Avoiding Caching(CSS & JS) During Dev

In this post, we are going to take a look at how we can avoid browser caching during the development of our WordPress site. But before moving forward let’s begin with a question.

What is Caching?

If have ever noticed during development that despite the fact you have made changes to your CSS or JS file and you are refreshing the webpage after saving the changed file, you still see the old copy of the page and not the updated one.

For beginners, it can be confusing and frustrating but the culprit is usually caching. Your web browser is using a cached or downloaded copy of the file instead of actually re-downloading and using the newest copy of the CSS or JS file.

Let’s see how we can see caching in action in your web browser. So on our site, you can right-click anywhere on the page and choose to inspect. This will open up the developer tools window in the chrome browser. Then click on the tab that is named Network.

Now with this Network tab open if we refresh the page, we can see all of the different files that this website needs.

For our quick example to learn about how caching really works let’s click on a JS tab in the filter bar on developer tool.

Now take a look at the file named scripts-bundled.js and pay attention to the size and time columns against this file.

Notice that every time we refresh, it says that it takes 0 ms to load that file. Now whenever you see 0 ms or in the size column – from memory or from disk, this means that the browser is not re-downloading the file instead it’s just using the saved or cached copy. Now a lot of time that’s great. It can make your site load faster for your visitors, however, during development, we are going to be changing our files very regularly and when we switch back from our text editor back to our browser, we want the browser to be always using the updated copy of our file

So the question becomes how can we force the web browser to re-download our copy of JS or CSS file?

Solution

Within your theme folder jump into the file named functions.php which enqueues the JS and CSS file via code like below:

<?php

function university_files() {
  wp_enqueue_script('main-university-js', get_theme_file_uri('/js/scripts-bundled.js'), NULL, '1.0', true);
  wp_enqueue_style('university_main_styles', get_stylesheet_uri());
}

add_action('wp_enqueue_scripts', 'university_files');

?>

Notice in the above code when we loaded the main JS file scripts-bundled.js we set its version to ‘1.0‘. Now just as a test let’s change the version to ‘2.0‘ and save our file and then reload the webpage with developer tool open on the Networks tab. You will see something like below:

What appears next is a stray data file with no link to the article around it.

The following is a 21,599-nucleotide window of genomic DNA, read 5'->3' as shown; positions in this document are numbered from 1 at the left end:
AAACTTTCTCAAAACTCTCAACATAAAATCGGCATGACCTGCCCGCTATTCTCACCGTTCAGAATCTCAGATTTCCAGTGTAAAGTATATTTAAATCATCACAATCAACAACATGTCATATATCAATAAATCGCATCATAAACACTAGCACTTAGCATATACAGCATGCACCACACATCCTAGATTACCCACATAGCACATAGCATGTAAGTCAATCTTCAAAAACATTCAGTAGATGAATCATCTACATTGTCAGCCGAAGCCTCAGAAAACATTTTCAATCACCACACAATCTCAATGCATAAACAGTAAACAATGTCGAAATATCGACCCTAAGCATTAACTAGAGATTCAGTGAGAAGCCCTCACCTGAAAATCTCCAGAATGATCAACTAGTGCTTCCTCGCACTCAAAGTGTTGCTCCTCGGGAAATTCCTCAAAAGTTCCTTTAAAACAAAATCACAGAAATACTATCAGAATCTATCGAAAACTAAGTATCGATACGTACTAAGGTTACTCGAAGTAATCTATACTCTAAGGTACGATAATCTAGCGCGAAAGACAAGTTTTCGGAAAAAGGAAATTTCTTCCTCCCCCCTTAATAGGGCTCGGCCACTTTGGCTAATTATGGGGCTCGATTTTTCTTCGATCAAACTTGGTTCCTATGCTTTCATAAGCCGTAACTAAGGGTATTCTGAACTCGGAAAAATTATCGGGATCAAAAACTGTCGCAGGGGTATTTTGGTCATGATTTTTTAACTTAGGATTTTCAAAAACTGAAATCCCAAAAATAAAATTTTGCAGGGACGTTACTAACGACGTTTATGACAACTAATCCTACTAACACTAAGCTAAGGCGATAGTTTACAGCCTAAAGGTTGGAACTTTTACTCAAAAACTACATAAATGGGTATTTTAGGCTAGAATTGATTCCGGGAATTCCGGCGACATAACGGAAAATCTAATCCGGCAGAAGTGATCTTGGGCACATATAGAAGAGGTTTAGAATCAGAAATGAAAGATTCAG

Notice that our scripts-bundled.js file now shows that it is 93KB in size and it took 627ms to load. This is because the web browser saw that the ver=2.0 at the end of the file request is different. However, if we refresh again. Now the browser is going to use its cached copy of ver=2.0 request.

Now obviously we do not want to keep going back and forth to our functions file and change the version number every time we update our javascript or CSS file.

So instead there is a neat little trick to avoid caching all together in WordPress during the development phase of your website.

Delete the version number you have for the CSS or JS file in your function.php file and even delete the quotes but keep the comma. In the place where quotes and version number lived type out a php function named microtime(). So the code in function.php now becomes:

<?php

function university_files() {
  wp_enqueue_script('main-university-js', get_theme_file_uri('/js/scripts-bundled.js'), NULL, microtime(), true);
  wp_enqueue_style('university_main_styles', get_stylesheet_uri());
}

add_action('wp_enqueue_scripts', 'university_files');

?>

Save the function.php file and reload the browser with dev tool open on Networks tab

You can see in the picture above that the microtime()function generates the current time in seconds and milliseconds which is always going to be unique. So every time you refresh, you will see that file has a size and it has a time that it took to download it.

Now the browser is forced to actually reload that file.

Caution

You will never ever want to do this on a live production website that the general public is visiting but during development when you are coding and your files are changing all the time, this is a lifesaver.

What about CSS?

For CSS as well we will use the same technique. So the CSS line of code in functions.php file becomes:

wp_enqueue_style('university_main_styles', get_stylesheet_uri(), NULL, microtime());

And the entire code becomes:

<?php

function university_files() {
  wp_enqueue_script('main-university-js', get_theme_file_uri('/js/scripts-bundled.js'), NULL, microtime(), true);
  wp_enqueue_style('university_main_styles', get_stylesheet_uri(), NULL, microtime());
}

add_action('wp_enqueue_scripts', 'university_files');

?>

Chrome Dev Tool’s Disable Cache Option

You might be thinking that we could have simply checked the checkbox named disable cache in chrome’s dev tool.

By using this option, literally every single file is going to be redownloaded every time and that can just slow down your development process.

We should only strive to disable caching for only key select files. Also in Google chrome, this will disable caching for all websites and not just your development website.

That brings this lesson to a close. Hope you find this useful.

XOXO 🙂

Categories: WordPress

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